Lost Valley Spring - Nance Canyon
The day gets off to a sluggish start for me as I walk down to the spring, have to immediately sprint away to go to the bathroom a respectable distance from the water source, and then return only to spill my drops of Aqua Mira on the ground. I wait another five minutes with more drops, and then proceed to spill the newly treated water. Frustrating, but I feel fine. My pace, however, does not. I am slowly creeping along, feeling the air get hotter, knowing everyone else is hours ahead of me and I'll be hiking through the heat to make it to camp before dark. I use music to propel myself onward. I walk a quarter mile off trail to get water on private property (with the owner's permission) and realize that this may be the last patch of shade I see for a very long time. I hesitate but decide to push on and eat lunch later. I end up cursing myself as my fears prove correct. THERE IS NO SHADE. For what seems like mile after tortuous mile.
Finally I stumble across Bobcat crouched in a tiny nook of shaded trail. She shares her space and a story and I feel thankful to have made a connection with such a vibrant, interesting person. We walk together the rest of the day, talking, walking slowly, nursing blisters. In the heat of the day the blisters buried deep under layers of callous throb and my feet feel hot. Fueled by an entire bag of brazil nuts, my ego, and a desire to be done with walking I push through the final miles with the cousins. Speeding ahead at the top of a switchback we pause, called back by Maya (now known as Focus). Apparently we rushed right past the tentsite which was tucked away across a small creek on a patch of sandy beach shaded by scrub and a few small trees. Bribed by the promise of yoga, we backtrack for a few minutes and end a 20 mile day reunited with everyone who shared a campsite with us the night before. It's one of the cousin's birthday. We all soak our feet in the cold water of the creek and the Bobcat plays him a birthday harmonica serenade. We do yoga under the bright moonlight and drift off to sleep.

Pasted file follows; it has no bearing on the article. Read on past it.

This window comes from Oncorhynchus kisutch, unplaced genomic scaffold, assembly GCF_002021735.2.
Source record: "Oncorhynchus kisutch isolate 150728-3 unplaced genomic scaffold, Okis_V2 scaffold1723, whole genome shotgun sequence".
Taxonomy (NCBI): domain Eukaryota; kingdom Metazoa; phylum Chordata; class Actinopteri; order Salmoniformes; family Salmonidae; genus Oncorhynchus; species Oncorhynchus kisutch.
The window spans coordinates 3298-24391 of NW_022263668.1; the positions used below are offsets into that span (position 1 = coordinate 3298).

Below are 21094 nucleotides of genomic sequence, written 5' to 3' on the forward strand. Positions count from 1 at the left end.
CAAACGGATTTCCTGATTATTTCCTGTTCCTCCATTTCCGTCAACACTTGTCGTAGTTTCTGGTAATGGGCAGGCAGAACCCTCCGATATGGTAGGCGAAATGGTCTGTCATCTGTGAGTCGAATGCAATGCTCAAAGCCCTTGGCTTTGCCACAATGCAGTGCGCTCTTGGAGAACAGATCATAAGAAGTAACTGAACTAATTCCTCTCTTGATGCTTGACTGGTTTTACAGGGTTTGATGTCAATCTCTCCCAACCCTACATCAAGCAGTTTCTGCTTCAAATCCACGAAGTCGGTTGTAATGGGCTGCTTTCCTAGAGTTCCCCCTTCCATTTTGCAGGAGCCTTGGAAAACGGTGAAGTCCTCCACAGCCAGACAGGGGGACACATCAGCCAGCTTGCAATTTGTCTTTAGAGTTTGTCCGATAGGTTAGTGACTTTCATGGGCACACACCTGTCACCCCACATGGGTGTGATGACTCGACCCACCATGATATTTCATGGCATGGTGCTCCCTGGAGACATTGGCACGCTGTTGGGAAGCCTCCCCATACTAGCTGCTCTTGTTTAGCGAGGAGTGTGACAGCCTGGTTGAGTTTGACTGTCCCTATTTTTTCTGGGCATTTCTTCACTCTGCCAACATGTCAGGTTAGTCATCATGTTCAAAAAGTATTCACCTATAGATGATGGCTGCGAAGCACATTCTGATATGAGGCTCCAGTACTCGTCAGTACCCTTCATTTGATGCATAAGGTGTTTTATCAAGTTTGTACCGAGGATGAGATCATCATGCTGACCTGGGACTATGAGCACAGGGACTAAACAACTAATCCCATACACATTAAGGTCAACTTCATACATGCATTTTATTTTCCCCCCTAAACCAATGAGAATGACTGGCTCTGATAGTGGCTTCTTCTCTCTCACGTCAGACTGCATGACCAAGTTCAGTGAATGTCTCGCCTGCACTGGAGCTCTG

Thoughts before I drift away in fatigue: I resolve to stop exploding my pack like an amateur, contents splayed everywhere. You'd think after one long distance hike I'd have everything down to a science, but I most certainly do not. The cousins on the other hand, very clearly do. They have had all kinds of adventures ranging from New Zealand to Asia to cycling cross-country. We are all in awe of how in-sync they are with each other and how well they work together. They are an efficient but mellow team. I, on the other hand, am a scatter-brained ineffectual joke of a long distance hiker. I would really like for some of their preparedness to rub off on me. All this floats through my mind as I am one of the last to go to bed, but not the very last - that would be Walking Stick and the Mariner, two lights in the farthest corner of our spot bustling between tent and packs.